Every fuel sold is sold at a particular price per litre. Understanding the price of fuel in South Africa is a bit confusing: the price is made up of a base fuel price, a fuel levy, a RAF levy, service cost recoveries, wholesale margin, dealers margin, storage and handling costs, and the final distribution costs... and still some geographic specific levies (i.e. the inland demand levy). However, there is not much that drivers can do to influence the price of fuel, other than purchase fuel-efficient cars. You can find the latest fuel prices on the AA’s website.
This is usually worked out to how many litres of fuel you use per 100km. Work out your fuel consumption here.
Don’t be too nit-picky here… take an average. The best would be to record how much you drive over a month or two and use those figures. If you plan on a long distance trip one month in particular, you can then add this distance on for that month.
Once you can answer these four questions then it's a matter of using some basic maths to work out what your monthly fuel budget should be. Divide your monthly average driving distance by 100, then multiply this by how many litres you used per 100km, and finally multiply this by the price per litre of your car’s specific fuel. The number that you’re left with is the likely budget you will need to keep driving each month.
But what if you run out of fuel? For Suzuki drivers, this is no hassle at all. Roadside assistance is available to assist with enough fuel to get you to the nearest petrol station, and all you need to do to get this aid is the following:
It’s also important to be aware of Suzuki Roadside Assist’s other great safety and prevention benefits outlined in this assistance guide. While all Suzuki drivers will be helped in the event of a breakdown, priority is given to women or elderly people who are alone, highway breakdowns, night breakdowns, and dangerous area breakdowns. Roadside assistance is given to Suzukis under 3 - 5 years, and if older, it is an added service that you will pay for.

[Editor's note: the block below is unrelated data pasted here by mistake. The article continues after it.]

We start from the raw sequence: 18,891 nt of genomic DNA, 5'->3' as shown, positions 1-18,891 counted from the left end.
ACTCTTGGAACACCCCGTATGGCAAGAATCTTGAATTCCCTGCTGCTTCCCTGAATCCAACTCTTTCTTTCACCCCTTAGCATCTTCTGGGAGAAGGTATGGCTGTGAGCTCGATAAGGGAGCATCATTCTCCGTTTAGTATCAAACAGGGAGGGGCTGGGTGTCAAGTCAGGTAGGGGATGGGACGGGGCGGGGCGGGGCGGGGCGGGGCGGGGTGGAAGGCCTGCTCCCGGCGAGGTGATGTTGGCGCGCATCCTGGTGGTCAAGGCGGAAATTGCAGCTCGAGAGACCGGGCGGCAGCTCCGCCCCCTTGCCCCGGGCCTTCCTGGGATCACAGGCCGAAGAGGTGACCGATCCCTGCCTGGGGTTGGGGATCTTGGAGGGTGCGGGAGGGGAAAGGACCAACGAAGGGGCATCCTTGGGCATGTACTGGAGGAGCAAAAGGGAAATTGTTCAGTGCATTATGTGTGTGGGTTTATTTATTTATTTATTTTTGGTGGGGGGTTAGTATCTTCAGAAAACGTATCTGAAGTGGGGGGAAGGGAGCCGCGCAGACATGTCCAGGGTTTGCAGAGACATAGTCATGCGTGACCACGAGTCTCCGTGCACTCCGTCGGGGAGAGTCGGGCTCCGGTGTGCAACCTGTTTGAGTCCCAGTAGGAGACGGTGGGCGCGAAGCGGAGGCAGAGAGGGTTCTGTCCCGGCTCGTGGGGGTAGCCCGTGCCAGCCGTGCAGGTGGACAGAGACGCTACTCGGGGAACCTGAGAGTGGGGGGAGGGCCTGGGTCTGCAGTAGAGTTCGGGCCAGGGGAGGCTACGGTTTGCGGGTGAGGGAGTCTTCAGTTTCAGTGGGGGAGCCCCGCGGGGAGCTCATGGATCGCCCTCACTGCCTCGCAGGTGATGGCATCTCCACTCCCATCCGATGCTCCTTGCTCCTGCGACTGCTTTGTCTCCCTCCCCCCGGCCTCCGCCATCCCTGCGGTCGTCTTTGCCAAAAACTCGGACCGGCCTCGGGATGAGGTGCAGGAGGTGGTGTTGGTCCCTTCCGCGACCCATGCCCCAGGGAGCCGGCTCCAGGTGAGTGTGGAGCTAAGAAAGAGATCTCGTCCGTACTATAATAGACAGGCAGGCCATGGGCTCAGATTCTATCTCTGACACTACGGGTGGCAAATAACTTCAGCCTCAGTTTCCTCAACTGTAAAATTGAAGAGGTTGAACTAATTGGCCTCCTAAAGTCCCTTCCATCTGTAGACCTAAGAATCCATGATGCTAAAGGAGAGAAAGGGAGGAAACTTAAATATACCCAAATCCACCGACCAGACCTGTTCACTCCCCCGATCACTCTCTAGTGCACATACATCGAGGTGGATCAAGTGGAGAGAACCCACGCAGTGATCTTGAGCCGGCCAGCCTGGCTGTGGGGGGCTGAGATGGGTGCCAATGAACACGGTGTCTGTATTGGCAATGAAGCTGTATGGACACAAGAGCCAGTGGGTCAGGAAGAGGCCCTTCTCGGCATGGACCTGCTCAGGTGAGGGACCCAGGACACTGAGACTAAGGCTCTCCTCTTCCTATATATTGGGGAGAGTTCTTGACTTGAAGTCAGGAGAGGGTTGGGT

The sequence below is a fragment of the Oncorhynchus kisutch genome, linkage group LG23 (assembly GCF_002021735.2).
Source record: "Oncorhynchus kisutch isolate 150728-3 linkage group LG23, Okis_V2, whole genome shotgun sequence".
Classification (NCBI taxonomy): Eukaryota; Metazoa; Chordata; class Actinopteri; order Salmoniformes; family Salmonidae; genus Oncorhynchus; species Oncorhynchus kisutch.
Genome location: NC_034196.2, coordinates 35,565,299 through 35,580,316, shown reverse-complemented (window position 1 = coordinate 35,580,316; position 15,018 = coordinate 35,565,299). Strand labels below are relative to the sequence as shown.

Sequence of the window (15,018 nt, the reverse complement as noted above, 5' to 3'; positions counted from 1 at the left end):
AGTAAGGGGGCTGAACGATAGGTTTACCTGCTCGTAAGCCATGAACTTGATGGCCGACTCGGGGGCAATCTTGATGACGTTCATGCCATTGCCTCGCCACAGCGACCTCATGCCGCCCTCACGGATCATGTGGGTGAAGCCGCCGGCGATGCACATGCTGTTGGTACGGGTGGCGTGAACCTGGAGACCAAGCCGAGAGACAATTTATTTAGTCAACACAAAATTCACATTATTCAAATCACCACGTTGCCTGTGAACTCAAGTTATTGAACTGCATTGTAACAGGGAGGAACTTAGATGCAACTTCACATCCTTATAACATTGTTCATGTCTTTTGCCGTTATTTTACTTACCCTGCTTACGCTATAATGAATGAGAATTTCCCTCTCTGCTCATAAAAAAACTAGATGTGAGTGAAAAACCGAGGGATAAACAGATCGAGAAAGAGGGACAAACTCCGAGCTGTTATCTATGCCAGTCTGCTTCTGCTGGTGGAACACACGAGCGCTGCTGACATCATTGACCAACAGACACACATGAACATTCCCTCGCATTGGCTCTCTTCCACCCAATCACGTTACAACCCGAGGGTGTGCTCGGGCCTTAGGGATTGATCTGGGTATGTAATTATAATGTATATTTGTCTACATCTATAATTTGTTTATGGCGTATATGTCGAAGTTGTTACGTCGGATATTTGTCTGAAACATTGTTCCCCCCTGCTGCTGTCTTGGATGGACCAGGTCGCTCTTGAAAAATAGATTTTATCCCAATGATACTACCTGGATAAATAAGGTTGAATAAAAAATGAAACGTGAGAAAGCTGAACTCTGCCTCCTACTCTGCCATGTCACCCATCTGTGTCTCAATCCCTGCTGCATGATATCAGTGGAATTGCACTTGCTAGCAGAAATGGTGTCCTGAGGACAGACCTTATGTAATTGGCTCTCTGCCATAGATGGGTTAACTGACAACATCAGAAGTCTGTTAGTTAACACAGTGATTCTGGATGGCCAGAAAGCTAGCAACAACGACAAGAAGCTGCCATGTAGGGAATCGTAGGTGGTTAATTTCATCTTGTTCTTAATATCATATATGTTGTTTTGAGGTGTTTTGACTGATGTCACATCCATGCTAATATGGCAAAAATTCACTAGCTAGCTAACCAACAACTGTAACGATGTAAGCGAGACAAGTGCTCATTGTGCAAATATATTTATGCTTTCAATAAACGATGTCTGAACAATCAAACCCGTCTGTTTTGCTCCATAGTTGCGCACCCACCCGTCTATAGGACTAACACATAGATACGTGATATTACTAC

Does your local petrol station owner control the price of fuel? Can you switch petrol stations regularly? Does the quality differ at different providers, and how does switching between each affect your car? These are the questions that many drivers wonder as they pull into a petrol station, with no way of knowing the answer until it’s too late. Until now. There are many petrol station myths floating around South Africa, some of which have a bit of truth within them, while others are certainly incorrect. Understanding which ones you can trust might just save you on maintenance this year.
Fuel is the same at all petrol stations
Myth. In South Africa, our fuel is standardised by the National Energy Regulator of South Africa, who is responsible for regulating the petroleum pipelines industry in accordance with the Petroleum Pipelines Act, 2003 (Act No. 60 of 2003). So there’s a standard that ensures the base of all fuel brands are the same, but every brand will still add their own mix of additives into their particular fuel. In short, fuel brands are never the same.
Refuelling your car while it’s running is dangerous
Fact. No, your car won’t explode necessarily, but that could happen. Refuelling your car while it’s running not only damages your car (your car’s vapour recovery may be damaged, as harmful vapours are released when you fill up), but it can also take only a drop of petrol for the engine, exhaust tailpipe or catalytic converter to catch alight.
Pump your own fuel if there’s no attendant